But Nel made the decision to continue on as a volunteer because she didn’t want the centre to close, or to leave her clients without the support they needed.
Throughout the years, the highs and lows of The Junction have continued.
In 2015, they lost the services of a qualified support worker and now depend on their base of 25 volunteers.
Many of these volunteers have ‘lived experience’, which is so important when it comes to supporting others.
You need someone to walk with you on your journey, to understand what living with a mental condition is actually like.
But again, I’ll argue that a centre which is filling such an important gap in our region’s mental health services should not have to depend on volunteers alone.
As other local organisations have folded in recent years, like the Anxiety Disorders Association of South East, The Junction have tried to fill the gaps left.
It also performs as an umbrella organisation for other mental health initiatives, including a new program called Lifeboat and the Limestone Coast Community Meditation Group.
At the moment, Nel admits that most of her time is taken up with grant applications, a job she struggles with because English is her second language.
Nel is nearing retirement and she is particularly worried about the future of The Junction if she goes.
Like many volunteer-run organisations, they need a succession plan but they are hampered by the fact that there is no money to attract the right person to that role.
Experienced mental health workers are very difficult to find and keep in the regions – scoping the job section of any major newspaper or website will tell you that.
But asking a qualified and experienced mental health worker to give 25-30 hours work a week for no pay – who would take that on?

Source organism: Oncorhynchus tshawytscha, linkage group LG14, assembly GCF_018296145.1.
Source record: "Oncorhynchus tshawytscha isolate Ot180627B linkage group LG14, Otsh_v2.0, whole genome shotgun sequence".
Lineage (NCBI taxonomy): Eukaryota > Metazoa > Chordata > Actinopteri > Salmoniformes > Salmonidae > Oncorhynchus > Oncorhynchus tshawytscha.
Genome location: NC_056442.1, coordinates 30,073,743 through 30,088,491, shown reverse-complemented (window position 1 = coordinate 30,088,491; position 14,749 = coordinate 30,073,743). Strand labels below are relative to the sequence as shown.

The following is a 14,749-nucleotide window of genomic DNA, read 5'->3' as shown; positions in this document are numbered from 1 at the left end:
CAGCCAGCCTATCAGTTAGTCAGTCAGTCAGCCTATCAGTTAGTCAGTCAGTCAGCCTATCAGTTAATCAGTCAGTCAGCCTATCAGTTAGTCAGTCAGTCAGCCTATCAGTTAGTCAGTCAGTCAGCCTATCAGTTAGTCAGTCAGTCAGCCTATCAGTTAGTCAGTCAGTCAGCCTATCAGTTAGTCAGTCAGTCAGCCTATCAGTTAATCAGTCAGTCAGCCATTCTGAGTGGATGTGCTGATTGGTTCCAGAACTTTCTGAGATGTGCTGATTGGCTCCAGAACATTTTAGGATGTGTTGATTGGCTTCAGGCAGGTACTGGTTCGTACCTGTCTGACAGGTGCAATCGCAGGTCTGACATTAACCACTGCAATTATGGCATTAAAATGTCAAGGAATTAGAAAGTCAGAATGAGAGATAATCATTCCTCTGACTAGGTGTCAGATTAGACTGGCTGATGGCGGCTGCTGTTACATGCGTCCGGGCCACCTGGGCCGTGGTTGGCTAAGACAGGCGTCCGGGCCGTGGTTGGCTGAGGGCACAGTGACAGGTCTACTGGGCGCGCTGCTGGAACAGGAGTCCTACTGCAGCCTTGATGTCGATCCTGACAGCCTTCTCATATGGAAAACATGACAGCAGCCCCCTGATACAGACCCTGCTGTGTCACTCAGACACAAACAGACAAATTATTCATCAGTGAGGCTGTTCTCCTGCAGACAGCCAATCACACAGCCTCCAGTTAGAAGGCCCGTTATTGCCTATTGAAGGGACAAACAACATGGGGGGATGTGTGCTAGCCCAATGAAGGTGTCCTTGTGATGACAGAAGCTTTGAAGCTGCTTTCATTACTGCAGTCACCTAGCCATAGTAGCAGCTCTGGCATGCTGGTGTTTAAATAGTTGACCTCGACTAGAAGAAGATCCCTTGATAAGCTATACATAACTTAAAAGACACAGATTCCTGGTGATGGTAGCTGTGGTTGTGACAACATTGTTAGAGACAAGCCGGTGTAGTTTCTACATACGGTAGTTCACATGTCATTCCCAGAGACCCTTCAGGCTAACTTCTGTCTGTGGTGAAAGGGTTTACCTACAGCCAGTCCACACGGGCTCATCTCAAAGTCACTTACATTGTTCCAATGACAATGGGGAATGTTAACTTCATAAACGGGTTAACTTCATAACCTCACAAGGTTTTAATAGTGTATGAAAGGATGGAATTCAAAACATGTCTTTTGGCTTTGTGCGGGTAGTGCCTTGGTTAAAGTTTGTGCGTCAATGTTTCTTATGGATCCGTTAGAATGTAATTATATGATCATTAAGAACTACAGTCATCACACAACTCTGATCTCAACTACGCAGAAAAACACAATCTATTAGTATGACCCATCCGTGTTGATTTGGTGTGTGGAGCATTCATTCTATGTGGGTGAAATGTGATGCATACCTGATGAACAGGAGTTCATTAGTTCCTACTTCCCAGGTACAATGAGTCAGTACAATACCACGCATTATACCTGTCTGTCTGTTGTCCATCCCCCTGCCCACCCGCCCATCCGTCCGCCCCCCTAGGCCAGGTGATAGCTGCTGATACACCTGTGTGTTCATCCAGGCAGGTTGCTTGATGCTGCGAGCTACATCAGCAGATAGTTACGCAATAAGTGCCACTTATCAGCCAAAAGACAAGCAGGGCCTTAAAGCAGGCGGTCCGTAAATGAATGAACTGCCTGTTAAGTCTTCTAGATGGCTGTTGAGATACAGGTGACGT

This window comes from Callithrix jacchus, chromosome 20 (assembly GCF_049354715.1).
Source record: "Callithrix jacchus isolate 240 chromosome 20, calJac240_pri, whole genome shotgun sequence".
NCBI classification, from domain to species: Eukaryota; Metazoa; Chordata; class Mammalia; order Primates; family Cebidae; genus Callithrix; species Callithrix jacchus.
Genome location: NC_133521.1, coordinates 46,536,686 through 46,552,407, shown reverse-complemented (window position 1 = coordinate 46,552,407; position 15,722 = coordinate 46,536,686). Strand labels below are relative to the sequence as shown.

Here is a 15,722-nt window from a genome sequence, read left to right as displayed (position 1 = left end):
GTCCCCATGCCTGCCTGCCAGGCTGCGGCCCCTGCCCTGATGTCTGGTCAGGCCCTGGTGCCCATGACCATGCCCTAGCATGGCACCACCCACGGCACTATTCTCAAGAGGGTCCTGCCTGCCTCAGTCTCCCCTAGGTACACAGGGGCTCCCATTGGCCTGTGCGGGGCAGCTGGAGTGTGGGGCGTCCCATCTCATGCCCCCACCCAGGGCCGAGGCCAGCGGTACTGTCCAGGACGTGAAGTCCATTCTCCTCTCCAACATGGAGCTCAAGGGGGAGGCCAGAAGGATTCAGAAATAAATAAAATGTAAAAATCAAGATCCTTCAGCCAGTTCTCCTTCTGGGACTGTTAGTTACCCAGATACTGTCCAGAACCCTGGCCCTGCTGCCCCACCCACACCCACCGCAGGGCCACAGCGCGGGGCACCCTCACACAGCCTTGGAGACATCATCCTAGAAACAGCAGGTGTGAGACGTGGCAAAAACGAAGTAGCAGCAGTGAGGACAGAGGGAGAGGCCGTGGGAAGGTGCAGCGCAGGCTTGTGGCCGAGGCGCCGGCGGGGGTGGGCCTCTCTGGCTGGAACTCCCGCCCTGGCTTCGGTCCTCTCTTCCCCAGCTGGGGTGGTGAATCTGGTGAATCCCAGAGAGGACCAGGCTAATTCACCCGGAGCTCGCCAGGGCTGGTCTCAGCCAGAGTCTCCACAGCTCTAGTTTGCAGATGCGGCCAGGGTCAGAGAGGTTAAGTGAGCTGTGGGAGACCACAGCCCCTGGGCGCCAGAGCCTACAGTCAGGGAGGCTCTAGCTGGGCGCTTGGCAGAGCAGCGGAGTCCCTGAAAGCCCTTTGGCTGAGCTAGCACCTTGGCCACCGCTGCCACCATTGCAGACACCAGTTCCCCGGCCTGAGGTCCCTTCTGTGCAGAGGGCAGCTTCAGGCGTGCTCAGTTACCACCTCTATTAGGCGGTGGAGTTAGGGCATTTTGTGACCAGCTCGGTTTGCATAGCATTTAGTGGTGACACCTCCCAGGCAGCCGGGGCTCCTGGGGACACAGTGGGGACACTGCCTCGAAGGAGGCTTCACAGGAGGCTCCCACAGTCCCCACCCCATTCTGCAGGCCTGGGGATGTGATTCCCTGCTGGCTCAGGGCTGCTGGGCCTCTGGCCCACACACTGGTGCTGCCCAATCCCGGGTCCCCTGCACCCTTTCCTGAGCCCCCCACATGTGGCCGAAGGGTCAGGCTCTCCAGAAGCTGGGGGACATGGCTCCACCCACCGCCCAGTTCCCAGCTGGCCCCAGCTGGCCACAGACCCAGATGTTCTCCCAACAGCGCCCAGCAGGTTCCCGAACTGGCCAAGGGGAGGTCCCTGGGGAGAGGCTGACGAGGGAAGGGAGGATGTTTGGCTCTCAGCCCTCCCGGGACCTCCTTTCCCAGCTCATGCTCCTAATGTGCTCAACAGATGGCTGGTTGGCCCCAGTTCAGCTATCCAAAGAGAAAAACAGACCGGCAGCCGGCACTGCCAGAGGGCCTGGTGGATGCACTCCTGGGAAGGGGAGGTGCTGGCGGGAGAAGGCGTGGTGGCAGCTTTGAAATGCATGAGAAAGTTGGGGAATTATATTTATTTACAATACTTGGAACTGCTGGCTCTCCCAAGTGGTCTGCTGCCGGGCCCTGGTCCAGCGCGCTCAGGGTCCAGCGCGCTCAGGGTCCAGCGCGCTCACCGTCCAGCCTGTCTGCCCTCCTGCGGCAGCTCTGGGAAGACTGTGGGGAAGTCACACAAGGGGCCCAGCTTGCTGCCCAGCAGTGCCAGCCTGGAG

We’re very lucky to have someone dedicated like Nel Jans in Mount Gambier but it’s unfair and unreasonable to expect that this situation will continue.
Nel admits the funding situation is so stressful, it’s beginning to impact on her own mental health.
And who looks after those mental health workers when they need help?
I mentioned the word ‘ongoing’ before and I’ll mention it again now.
The Junction deserves ongoing State Government assistance.
$150,000 a year would allow The Junction to pay their coordinator a wage, expand their services and opening hours and alleviate some of the pressure.
Currently, The Junction is only able to be open for two days a week.
If this organisation had been funded over the last ten years, possibly thousands of people may have been able to access assistance, help and ongoing support at a time when they need it.
We don’t want these people to slip through the cracks.
There is a testimonial on The Junction website that really sums up the ethos of this organisation, which I’ll read to you now.
“All I can say is that I’m blown away by such an organisation that is run by volunteers. I wish I had known about this group years ago when I was at my lowest, suffering extreme anxiety and depression.”
I’d like to leave you with a story of Bronnie Liebhardt – one of The Junction’s leading volunteers.
Bronnie has dealt with anxiety, manic depression and bipolar for decades and was once unable to leave her own house.
In 2009, she was told about The Junction and started to get involved in the group activities and sessions.
A few years later, she became a peer support worker.
Now, she’s the one runs the group sessions and gets to watch others take their steps towards recovery.
As her confidence has grown, she has also taken on most important roles, such as the Treasurer and relief coordinator when Nel is away.
Bronnie has described The Junction as ‘a place of healing’ for her and the other participants, a place that gives her purpose.
Bronnie is the perfect example of what an organisation like The Junction can achieve.
Just imagine what they could achieve with funding and support from this State Government.